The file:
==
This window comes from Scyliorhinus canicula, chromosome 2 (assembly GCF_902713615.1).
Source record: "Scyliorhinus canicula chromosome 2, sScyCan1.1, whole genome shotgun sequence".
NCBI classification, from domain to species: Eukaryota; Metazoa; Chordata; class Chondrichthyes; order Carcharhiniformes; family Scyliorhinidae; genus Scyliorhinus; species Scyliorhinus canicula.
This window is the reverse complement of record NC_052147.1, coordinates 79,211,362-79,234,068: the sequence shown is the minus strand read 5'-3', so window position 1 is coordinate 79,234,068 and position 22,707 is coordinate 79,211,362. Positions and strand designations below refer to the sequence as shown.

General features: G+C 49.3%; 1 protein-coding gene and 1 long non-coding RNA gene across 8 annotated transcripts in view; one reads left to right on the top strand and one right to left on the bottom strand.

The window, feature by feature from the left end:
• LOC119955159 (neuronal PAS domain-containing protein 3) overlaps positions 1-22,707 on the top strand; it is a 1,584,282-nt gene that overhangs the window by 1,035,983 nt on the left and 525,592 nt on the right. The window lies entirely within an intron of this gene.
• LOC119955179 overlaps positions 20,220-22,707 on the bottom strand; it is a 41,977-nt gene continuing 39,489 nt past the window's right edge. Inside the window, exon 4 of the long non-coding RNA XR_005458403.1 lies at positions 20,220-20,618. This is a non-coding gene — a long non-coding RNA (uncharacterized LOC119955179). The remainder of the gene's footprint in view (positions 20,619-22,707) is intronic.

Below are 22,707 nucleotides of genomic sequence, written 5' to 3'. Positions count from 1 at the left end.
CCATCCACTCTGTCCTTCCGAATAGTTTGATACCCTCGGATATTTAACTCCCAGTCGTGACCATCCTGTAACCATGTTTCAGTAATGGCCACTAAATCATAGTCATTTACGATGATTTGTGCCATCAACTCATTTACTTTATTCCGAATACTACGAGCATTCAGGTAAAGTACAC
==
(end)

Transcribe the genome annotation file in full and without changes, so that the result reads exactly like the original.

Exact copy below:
This window comes from Scyliorhinus canicula, chromosome 2 (assembly GCF_902713615.1).
Source record: "Scyliorhinus canicula chromosome 2, sScyCan1.1, whole genome shotgun sequence".
NCBI classification, from domain to species: Eukaryota; Metazoa; Chordata; class Chondrichthyes; order Carcharhiniformes; family Scyliorhinidae; genus Scyliorhinus; species Scyliorhinus canicula.
This window is the reverse complement of record NC_052147.1, coordinates 79,211,362-79,234,068: the sequence shown is the minus strand read 5'-3', so window position 1 is coordinate 79,234,068 and position 22,707 is coordinate 79,211,362. Positions and strand designations below refer to the sequence as shown.

General features: G+C 49.3%; 1 protein-coding gene and 1 long non-coding RNA gene across 8 annotated transcripts in view; one reads left to right on the top strand and one right to left on the bottom strand.

The window, feature by feature from the left end:
• LOC119955159 (neuronal PAS domain-containing protein 3) overlaps positions 1-22,707 on the top strand; it is a 1,584,282-nt gene that overhangs the window by 1,035,983 nt on the left and 525,592 nt on the right. The window lies entirely within an intron of this gene.
• LOC119955179 overlaps positions 20,220-22,707 on the bottom strand; it is a 41,977-nt gene continuing 39,489 nt past the window's right edge. Inside the window, exon 4 of the long non-coding RNA XR_005458403.1 lies at positions 20,220-20,618. This is a non-coding gene — a long non-coding RNA (uncharacterized LOC119955179). The remainder of the gene's footprint in view (positions 20,619-22,707) is intronic.

Below are 22,707 nucleotides of genomic sequence, written 5' to 3'. Positions count from 1 at the left end.
CCATCCACTCTGTCCTTCCGAATAGTTTGATACCCTCGGATATTTAACTCCCAGTCGTGACCATCCTGTAACCATGTTTCAGTAATGGCCACTAAATCATAGTCATTTACGATGATTTGTGCCATCAACTCATTTACTTTATTCCGAATACTACGAGCATTCAGGTAAAGTACAC